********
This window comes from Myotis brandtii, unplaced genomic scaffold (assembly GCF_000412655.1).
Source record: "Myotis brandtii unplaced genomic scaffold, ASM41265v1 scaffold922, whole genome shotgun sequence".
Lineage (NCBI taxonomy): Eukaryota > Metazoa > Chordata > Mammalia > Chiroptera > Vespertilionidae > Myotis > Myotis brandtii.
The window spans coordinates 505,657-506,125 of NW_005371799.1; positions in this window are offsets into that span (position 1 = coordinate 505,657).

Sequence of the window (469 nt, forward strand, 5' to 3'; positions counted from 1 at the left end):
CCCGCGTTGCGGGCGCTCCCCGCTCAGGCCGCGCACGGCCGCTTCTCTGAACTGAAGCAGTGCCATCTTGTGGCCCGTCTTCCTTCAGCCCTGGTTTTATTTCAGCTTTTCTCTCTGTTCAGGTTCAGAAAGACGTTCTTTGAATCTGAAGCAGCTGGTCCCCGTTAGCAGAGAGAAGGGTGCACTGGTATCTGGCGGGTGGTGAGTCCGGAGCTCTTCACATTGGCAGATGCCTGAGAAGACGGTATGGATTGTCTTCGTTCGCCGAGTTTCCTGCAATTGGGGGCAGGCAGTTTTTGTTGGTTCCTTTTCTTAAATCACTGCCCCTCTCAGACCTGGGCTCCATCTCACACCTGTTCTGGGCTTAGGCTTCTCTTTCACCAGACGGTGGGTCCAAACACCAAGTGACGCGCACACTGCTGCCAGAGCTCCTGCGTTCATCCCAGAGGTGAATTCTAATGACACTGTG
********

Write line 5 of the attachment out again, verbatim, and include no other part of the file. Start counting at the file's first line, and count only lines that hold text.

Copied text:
Sequence of the window (469 nt, forward strand, 5' to 3'; positions counted from 1 at the left end):